A good point about the elliptical orbit. I was thinking is pluto too far away from the sun to be electrically active, but it is moving up and down the electrical field significantly, so it makes sense that it should be subjected in some way to electrical flows.
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Re: Photos of Pluto

Unread postby willendure » Tue Jul 14, 2015 1:59 am

Steve Smith wrote:Wouldn't you know it? Polygons:

Annotated Pluto Image


Nice, the 'ole hex crater pops up to say hi.
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Re: Pluto predictions?

Unread postby FS3 » Tue Jul 14, 2015 3:05 am

There were reported some results by the PEPSSI already:

Ionized Nitrogen was found five days ago! That means that the Plutonian atmosphere is much larger than thought. Me thinks this points more towards a cometlike behaviour with a tail taking into consideration the extreme elliptical orbit of Pluto. During perihelion, Pluto is only about 30 AU from the sun, closer than to its neighbor, Neptune. During aphelion, Pluto is about 50 AU from the sun.

Here are other predictions from SPACE.COM - along with a nice pic of those - almost mandatory, nowadays - "blowing vents": Lifting the Veil on Pluto's Atmosphere

;) B.t.w. I agree it's not a "heart" what we saw but a PLUS sign. The surprise will be huge when they'll find the according MINUS, opposite to that plus...


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Re: Photos of Pluto

Unread postby Drethon » Tue Jul 14, 2015 5:04 am

Yeah, this was added to an arstechnica article. Just a corner case that never got tested because hard to detect means almost impossible to test.

"Update, 10pm ET: NASA has announced that "There was no hardware or software fault. The underlying cause was a hard-to-detect timing flaw in the spacecraft command sequence that occurred during an operation to prepare for flyby." Science operations are set to resume on July 7."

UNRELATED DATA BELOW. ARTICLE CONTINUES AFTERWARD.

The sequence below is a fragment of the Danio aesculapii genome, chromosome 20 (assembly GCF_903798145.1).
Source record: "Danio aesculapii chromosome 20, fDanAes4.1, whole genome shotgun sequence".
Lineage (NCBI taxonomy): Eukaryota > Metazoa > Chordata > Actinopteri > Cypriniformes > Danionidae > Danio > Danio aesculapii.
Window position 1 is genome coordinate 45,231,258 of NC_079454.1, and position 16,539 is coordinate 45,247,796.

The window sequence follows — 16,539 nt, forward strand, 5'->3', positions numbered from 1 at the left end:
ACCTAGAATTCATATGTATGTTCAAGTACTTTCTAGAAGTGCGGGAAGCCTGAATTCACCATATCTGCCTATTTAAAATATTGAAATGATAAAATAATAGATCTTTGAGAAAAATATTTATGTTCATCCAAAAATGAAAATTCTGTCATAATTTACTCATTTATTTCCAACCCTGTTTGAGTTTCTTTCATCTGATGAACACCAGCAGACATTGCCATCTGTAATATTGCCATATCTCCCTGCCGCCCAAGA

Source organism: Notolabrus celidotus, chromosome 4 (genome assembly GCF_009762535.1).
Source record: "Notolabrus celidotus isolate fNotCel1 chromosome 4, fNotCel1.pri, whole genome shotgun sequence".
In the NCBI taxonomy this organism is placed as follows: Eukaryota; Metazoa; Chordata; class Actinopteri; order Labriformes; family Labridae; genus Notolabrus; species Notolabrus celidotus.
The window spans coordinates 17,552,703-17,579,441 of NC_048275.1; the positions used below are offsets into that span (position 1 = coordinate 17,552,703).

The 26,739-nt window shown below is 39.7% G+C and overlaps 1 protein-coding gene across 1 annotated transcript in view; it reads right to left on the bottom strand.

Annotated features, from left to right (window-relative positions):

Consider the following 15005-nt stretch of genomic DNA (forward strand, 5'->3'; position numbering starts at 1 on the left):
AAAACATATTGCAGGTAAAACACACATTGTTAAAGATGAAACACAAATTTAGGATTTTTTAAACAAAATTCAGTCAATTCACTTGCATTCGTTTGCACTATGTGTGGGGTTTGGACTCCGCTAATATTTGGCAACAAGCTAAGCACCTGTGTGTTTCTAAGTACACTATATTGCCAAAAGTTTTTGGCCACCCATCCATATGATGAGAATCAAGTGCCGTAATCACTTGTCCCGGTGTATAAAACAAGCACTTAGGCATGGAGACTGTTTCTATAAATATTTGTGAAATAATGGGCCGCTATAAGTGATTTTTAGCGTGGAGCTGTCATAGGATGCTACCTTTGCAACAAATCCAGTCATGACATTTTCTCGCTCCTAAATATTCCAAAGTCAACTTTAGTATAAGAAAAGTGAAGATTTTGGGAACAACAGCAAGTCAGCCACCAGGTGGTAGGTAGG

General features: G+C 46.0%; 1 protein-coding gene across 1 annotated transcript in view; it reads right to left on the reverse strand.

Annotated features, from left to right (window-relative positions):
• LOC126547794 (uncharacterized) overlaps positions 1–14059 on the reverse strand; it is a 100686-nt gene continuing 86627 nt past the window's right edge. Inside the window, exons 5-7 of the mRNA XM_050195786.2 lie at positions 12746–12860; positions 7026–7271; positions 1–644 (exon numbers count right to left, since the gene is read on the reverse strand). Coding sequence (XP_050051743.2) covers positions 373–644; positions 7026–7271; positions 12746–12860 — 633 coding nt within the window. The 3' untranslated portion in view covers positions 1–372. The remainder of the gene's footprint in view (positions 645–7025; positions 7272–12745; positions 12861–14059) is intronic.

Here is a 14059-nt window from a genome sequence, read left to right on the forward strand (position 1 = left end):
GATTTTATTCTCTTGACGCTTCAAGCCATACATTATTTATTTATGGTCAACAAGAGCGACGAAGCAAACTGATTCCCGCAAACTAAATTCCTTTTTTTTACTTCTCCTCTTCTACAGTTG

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Re: Photos of Pluto

Unread postby Steve Smith » Tue Jul 14, 2015 7:08 am

A penultimate Pluto image. Flyby was 2 hours ago...

Pluto
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Re: Pluto predictions?

Unread postby nick c » Tue Jul 14, 2015 8:05 am

Given the mainstream paradigm for solar system formation, how could Pluto display any type of activity whatsoever? should it not be frozen and inactive?
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Re: Pluto predictions?

Unread postby D_Archer » Tue Jul 14, 2015 10:28 am

nick c wrote:Given the mainstream paradigm for solar system formation, how could Pluto display any type of activity whatsoever? should it not be frozen and inactive?


No, they do expect interaction. First with the solar UV and if ionisation occurs also with the solar wind, the craft will hopefully also get some aurora data, at least they expect it. Also i think they are already measuring atmosphere, pluto has a large one it seems, seems like comet behaviour.

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Re: Photos of Pluto

Unread postby gocrew » Tue Jul 14, 2015 11:08 am

Steve Smith wrote:A penultimate Pluto image. Flyby was 2 hours ago...

Pluto


That's awesome! We finally know what Pluto looks like (on one side). And the hexagonal crater is in full view!